Why utilities suffer when companies unplug

Last month, the Wall Street Journal reported on an initiative at an increasing number of companies nationwide: onsite, or distributed, power generation.

There are many reasons for this growing trend in corporate sustainability, along with many ramifications for the prevailing utility model in the United States, all of which highlight the importance of employing market-based solutions to create a cleaner, smarter, more resilient electric system.

Why do companies unplug?

For companies such as Wal-Mart, increasing the use of distributed, renewable generation is a vital part of larger sustainability goals, including increased use of clean energy and a call for safer ingredients used in the products the company sells. To be sure, however, even the most altruistic companies would be hard pressed to shift off the power grid without sound economic reasons.

A confluence of market factors, including tax incentives that spur attractive returns on investment, advances in solar and wind technologies, and policies that encourage greater use of and investments in clean energy, such as net metering and time-of-use pricing, has created an economic environment that makes distributed generation not just a viable option, but often a very attractive one. Further, off-grid power can be an effective way for companies to hedge against outages due to storms or unforeseeable catastrophes, a key idea included in the Hurricane Sandy Rebuilding Strategy.

What about utilities?

FERC Chairman Jon Wellinghoff, speaking in April at a high-level meeting hosted by the Princeton Energy and Environment Corporate Affiliates Program, called the situation “a monumental challenge.”

As distributed generation becomes more common, utilities face unprecedented economic threats, summarized in a blunt report from the Edison Electric Institute (EEI) earlier this year. NRG Energy CEO David Crane has likened the outlook for utilities to the plight of the U.S. Postal Service, warning of a downward spiral where increased distributed power cuts into regulated utility revenue, in turn forcing utilities to raise rates, thereby driving more customers to off-grid generation.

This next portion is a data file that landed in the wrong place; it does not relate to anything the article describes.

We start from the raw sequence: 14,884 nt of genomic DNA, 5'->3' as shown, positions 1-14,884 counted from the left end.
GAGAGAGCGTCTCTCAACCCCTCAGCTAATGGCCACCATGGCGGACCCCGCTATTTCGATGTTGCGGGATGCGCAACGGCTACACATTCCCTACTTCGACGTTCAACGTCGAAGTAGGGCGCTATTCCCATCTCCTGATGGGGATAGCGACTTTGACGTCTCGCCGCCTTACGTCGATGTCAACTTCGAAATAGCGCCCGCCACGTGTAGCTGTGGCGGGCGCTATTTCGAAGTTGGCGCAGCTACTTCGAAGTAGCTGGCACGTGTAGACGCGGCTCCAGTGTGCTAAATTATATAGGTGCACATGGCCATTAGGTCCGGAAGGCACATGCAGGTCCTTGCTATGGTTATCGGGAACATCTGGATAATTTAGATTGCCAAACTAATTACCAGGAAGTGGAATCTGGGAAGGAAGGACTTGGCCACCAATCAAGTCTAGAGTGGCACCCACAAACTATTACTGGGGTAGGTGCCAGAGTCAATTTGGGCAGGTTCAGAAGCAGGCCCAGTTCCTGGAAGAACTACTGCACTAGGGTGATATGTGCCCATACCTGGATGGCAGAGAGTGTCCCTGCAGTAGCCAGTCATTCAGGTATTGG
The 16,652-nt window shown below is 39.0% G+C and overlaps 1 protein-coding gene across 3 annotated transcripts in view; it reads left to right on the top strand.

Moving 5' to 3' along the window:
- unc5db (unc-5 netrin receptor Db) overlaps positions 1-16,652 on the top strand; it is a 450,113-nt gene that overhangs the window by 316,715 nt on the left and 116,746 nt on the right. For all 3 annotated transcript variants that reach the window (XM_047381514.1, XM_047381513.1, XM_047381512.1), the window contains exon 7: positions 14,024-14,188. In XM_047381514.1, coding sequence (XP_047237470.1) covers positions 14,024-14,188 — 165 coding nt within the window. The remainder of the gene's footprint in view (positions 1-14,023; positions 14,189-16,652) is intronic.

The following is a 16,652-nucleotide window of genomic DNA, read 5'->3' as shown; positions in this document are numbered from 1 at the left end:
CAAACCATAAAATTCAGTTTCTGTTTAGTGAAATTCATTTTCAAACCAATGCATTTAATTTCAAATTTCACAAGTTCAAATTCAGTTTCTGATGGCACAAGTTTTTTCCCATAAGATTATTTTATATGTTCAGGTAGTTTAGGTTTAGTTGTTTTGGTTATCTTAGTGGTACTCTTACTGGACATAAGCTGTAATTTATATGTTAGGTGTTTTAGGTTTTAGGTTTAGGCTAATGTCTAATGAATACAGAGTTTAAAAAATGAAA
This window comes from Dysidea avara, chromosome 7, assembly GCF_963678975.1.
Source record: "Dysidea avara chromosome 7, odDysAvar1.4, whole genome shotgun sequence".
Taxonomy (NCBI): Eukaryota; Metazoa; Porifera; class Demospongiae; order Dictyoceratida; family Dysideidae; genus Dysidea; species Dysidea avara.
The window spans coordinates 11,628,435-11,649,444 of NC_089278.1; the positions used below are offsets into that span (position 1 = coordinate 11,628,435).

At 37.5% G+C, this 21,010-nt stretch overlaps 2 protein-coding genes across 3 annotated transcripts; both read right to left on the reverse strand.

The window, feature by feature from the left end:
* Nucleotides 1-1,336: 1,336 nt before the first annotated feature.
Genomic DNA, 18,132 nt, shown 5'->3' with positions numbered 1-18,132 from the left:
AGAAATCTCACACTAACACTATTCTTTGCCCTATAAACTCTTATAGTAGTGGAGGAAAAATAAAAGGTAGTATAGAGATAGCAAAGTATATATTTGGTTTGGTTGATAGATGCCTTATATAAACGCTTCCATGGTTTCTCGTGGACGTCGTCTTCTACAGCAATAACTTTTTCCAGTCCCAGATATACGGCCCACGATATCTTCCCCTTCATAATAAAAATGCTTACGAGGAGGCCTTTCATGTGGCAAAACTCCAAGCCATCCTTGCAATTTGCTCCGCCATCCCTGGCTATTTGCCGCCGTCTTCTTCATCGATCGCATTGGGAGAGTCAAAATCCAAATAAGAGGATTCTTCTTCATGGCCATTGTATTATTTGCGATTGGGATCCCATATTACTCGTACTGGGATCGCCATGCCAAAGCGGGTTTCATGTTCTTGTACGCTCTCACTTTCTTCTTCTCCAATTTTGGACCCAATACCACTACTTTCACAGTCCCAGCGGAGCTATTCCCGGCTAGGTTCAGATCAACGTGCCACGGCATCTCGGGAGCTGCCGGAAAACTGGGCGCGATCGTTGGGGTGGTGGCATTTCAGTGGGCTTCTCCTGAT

What’s next?

Speaking at the same Princeton meeting in April, EDF’s own Mark Brownstein noted that "there is no shortage of academic studies that envision a future of distributed generation and large-scale renewable deployment." But while distributed generation grows, utilities still look to dominate the power business for years to come. That’s why it is imperative that we keep working with all parties to put the right rules in place for a smarter, more flexible energy system.

A chapter in America’s Power Plan [PDF] suggests that policy can support distributed generation through fair economic incentives and clear cost-allocation methods, while moving toward new regulatory and business models for utilities that separate revenues from the amount of electricity sold. We must work toward this new energy paradigm by aligning incentives for utilities and customers, and advocating for new financing mechanisms, such as on-bill repayment, to promote clean, distributed energy investments. We must continue to modernize our outdated electric grid to accommodate new, on-site, clean power sources.

While changes to the existing energy system may be incremental, these types of market-based solutions are the most effective path toward a cleaner, smarter energy future.

This article originally appeared at the EDF Energy Exchange.

Electricity lines image by Snvv via Shutterstock.